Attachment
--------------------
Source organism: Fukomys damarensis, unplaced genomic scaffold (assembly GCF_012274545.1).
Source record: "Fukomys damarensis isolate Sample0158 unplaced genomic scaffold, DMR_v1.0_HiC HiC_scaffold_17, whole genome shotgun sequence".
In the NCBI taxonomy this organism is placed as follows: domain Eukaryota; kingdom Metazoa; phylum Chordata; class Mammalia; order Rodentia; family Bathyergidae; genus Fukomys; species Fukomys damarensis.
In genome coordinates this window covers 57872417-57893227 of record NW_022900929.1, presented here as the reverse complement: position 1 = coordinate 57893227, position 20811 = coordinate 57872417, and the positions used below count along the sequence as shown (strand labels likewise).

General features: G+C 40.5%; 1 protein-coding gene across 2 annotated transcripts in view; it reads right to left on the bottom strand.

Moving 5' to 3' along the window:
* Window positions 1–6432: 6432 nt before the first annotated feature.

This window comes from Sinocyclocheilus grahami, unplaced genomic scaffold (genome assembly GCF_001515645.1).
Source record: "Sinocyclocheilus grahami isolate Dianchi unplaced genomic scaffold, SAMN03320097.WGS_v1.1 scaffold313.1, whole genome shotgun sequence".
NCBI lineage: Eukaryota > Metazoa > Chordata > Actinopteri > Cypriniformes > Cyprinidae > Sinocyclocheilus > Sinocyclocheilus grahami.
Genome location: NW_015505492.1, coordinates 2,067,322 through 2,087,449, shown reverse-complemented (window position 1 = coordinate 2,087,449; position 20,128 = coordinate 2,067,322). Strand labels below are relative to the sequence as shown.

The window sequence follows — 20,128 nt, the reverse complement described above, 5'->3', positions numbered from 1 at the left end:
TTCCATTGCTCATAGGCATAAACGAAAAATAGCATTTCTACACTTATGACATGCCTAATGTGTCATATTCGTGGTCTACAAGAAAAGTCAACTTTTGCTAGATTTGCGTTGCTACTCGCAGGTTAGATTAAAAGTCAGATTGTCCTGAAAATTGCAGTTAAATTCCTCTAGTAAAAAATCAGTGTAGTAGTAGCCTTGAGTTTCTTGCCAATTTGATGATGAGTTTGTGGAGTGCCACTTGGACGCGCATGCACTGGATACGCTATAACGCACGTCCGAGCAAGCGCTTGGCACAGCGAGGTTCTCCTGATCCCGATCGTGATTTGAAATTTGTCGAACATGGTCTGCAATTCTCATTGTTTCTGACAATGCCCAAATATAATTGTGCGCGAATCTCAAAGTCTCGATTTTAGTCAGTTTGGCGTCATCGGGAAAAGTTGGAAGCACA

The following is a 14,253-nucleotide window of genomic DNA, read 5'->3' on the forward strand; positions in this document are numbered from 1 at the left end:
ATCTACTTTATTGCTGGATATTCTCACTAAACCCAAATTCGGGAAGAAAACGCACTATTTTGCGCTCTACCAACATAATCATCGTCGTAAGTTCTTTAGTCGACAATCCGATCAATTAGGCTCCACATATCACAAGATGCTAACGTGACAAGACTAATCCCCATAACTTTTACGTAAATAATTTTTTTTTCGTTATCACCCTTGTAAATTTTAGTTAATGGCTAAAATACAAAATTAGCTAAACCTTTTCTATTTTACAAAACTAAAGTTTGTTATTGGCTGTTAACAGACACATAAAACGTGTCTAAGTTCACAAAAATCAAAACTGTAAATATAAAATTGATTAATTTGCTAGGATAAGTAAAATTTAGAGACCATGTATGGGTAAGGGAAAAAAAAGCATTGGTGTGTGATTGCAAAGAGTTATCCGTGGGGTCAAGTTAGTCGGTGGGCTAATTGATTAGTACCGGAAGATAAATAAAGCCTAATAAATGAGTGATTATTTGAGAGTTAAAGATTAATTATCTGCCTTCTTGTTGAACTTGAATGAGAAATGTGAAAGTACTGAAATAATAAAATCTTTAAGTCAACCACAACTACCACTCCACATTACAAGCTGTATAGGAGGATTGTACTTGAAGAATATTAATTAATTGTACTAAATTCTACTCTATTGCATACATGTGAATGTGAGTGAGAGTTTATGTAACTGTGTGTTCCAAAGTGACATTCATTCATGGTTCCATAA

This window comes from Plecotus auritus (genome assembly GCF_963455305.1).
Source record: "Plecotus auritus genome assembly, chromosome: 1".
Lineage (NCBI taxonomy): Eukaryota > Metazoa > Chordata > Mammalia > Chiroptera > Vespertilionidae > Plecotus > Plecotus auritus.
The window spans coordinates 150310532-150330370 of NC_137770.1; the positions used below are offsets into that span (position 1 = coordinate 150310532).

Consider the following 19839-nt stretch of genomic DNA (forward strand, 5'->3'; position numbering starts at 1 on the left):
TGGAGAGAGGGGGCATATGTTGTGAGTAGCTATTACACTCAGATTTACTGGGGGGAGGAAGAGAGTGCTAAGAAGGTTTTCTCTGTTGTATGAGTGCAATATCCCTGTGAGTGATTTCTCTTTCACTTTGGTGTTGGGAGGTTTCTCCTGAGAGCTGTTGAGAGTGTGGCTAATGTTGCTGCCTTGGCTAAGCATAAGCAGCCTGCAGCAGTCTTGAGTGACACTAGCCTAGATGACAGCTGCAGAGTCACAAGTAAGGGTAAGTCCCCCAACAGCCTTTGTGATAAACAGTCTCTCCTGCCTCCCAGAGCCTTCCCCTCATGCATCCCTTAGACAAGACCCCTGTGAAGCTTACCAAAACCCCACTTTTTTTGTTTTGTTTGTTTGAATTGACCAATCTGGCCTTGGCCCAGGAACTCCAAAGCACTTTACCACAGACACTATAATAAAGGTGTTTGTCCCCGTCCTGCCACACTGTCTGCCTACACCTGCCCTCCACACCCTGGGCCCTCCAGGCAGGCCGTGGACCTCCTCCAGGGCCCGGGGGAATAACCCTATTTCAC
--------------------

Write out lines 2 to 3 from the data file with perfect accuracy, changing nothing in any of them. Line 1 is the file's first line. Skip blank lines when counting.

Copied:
Source record: "Fukomys damarensis isolate Sample0158 unplaced genomic scaffold, DMR_v1.0_HiC HiC_scaffold_17, whole genome shotgun sequence".
In the NCBI taxonomy this organism is placed as follows: domain Eukaryota; kingdom Metazoa; phylum Chordata; class Mammalia; order Rodentia; family Bathyergidae; genus Fukomys; species Fukomys damarensis.